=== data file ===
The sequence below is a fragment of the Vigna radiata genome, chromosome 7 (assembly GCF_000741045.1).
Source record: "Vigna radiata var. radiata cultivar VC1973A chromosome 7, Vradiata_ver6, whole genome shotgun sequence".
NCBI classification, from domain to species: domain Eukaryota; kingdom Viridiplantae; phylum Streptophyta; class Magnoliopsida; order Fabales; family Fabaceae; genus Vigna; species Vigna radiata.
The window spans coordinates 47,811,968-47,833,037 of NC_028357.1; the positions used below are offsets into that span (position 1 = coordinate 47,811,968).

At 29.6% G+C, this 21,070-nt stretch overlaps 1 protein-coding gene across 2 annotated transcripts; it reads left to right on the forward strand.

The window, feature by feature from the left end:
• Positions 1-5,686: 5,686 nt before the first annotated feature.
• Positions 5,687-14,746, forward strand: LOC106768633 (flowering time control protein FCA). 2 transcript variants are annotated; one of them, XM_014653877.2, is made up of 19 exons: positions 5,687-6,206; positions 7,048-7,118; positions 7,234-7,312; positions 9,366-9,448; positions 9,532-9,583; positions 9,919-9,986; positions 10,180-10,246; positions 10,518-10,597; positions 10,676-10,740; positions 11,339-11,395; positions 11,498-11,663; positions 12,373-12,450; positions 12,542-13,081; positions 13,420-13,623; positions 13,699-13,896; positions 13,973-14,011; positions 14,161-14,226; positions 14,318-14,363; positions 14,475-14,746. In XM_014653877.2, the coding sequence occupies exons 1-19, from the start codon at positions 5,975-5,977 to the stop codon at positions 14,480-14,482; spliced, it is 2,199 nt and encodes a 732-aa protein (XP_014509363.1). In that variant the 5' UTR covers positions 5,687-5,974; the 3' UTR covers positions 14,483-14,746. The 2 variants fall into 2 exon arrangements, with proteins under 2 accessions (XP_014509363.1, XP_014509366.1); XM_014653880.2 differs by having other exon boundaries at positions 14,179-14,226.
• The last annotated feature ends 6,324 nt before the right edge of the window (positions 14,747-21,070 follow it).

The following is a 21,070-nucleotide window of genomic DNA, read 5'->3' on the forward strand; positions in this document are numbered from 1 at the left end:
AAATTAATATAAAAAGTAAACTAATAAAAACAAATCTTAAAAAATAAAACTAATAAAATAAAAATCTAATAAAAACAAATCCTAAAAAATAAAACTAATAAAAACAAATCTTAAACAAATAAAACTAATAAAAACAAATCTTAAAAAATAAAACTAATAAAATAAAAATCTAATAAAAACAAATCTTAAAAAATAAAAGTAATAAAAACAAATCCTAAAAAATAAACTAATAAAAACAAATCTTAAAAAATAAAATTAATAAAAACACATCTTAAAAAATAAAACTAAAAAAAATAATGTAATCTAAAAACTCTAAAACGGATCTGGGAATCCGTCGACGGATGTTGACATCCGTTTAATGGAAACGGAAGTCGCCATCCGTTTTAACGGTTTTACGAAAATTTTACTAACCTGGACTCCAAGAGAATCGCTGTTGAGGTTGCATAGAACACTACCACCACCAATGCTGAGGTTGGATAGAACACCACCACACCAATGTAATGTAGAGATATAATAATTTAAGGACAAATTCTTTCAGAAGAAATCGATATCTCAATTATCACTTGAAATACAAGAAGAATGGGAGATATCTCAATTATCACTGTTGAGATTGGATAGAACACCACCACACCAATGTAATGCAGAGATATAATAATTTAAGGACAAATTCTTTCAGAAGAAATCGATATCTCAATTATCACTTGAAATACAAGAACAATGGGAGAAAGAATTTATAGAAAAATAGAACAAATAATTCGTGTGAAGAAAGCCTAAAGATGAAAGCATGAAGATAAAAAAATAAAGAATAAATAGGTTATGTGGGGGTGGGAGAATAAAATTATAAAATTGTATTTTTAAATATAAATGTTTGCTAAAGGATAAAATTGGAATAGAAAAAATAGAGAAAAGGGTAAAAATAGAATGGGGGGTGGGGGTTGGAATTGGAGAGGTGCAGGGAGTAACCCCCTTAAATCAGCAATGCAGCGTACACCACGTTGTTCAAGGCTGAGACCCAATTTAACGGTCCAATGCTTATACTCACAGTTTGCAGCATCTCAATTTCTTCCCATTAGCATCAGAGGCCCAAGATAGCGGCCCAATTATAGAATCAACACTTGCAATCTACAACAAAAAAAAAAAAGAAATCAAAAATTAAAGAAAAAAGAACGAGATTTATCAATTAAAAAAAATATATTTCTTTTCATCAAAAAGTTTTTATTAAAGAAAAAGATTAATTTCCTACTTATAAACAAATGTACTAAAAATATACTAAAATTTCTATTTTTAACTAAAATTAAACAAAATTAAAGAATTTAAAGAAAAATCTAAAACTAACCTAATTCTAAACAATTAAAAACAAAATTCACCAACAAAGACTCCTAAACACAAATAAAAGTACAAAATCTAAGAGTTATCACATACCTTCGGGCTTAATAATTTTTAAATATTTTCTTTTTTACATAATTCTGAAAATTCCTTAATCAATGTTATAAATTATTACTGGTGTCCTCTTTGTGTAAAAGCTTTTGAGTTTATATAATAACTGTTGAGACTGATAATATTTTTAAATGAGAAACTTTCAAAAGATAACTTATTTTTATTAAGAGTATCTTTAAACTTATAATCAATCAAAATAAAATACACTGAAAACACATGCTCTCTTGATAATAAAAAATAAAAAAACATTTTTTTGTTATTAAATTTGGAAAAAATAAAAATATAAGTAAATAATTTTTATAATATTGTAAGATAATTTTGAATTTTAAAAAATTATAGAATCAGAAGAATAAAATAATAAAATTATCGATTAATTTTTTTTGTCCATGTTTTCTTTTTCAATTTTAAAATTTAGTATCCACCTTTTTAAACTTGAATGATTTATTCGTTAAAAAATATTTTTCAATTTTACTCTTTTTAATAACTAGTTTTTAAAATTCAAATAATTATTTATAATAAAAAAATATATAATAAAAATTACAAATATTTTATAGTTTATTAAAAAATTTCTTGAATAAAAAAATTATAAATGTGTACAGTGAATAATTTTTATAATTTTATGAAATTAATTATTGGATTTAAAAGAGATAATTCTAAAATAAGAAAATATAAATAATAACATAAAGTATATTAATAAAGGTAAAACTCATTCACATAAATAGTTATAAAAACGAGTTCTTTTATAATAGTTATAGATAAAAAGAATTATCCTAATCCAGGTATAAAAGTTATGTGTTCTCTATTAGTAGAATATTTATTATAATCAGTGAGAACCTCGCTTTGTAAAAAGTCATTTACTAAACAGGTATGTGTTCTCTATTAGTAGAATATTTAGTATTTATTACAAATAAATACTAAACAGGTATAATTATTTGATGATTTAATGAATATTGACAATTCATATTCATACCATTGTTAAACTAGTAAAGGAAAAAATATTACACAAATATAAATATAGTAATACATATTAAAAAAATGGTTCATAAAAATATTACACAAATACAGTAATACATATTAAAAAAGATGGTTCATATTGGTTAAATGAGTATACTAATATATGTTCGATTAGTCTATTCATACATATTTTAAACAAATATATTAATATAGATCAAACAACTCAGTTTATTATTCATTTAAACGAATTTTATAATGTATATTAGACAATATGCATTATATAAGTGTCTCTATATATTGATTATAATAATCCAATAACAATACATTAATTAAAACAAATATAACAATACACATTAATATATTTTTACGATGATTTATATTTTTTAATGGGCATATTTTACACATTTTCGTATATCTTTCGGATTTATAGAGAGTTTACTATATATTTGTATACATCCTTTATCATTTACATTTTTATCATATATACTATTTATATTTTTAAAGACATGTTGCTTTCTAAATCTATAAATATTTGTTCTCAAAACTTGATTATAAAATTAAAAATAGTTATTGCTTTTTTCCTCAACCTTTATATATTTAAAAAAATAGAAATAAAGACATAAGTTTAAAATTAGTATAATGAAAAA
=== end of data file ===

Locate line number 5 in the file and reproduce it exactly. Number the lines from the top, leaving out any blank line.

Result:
At 29.6% G+C, this 21,070-nt stretch overlaps 1 protein-coding gene across 2 annotated transcripts; it reads left to right on the forward strand.